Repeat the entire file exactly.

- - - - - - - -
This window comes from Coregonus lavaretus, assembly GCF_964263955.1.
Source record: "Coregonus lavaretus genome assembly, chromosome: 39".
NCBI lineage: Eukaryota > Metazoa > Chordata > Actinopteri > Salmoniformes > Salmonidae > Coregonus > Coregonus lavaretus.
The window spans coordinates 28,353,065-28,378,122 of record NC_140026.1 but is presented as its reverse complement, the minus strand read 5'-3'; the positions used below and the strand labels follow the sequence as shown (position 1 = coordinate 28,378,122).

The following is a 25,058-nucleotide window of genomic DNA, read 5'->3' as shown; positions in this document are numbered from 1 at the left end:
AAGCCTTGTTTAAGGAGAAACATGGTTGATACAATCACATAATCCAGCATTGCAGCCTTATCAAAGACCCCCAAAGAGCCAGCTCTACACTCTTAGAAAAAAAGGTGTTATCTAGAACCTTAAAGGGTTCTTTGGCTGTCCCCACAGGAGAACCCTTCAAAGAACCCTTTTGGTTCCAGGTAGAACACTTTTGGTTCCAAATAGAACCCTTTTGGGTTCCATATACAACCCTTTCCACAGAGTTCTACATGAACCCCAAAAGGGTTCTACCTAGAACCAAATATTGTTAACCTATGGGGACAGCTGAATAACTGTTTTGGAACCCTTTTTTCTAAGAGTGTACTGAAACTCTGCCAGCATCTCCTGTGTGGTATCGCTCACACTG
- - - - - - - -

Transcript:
This window comes from Coregonus lavaretus, assembly GCF_964263955.1.
Source record: "Coregonus lavaretus genome assembly, chromosome: 39".
NCBI lineage: Eukaryota > Metazoa > Chordata > Actinopteri > Salmoniformes > Salmonidae > Coregonus > Coregonus lavaretus.
The window spans coordinates 28,353,065-28,378,122 of record NC_140026.1 but is presented as its reverse complement, the minus strand read 5'-3'; the positions used below and the strand labels follow the sequence as shown (position 1 = coordinate 28,378,122).

The following is a 25,058-nucleotide window of genomic DNA, read 5'->3' as shown; positions in this document are numbered from 1 at the left end:
AAGCCTTGTTTAAGGAGAAACATGGTTGATACAATCACATAATCCAGCATTGCAGCCTTATCAAAGACCCCCAAAGAGCCAGCTCTACACTCTTAGAAAAAAAGGTGTTATCTAGAACCTTAAAGGGTTCTTTGGCTGTCCCCACAGGAGAACCCTTCAAAGAACCCTTTTGGTTCCAGGTAGAACACTTTTGGTTCCAAATAGAACCCTTTTGGGTTCCATATACAACCCTTTCCACAGAGTTCTACATGAACCCCAAAAGGGTTCTACCTAGAACCAAATATTGTTAACCTATGGGGACAGCTGAATAACTGTTTTGGAACCCTTTTTTCTAAGAGTGTACTGAAACTCTGCCAGCATCTCCTGTGTGGTATCGCTCACACTG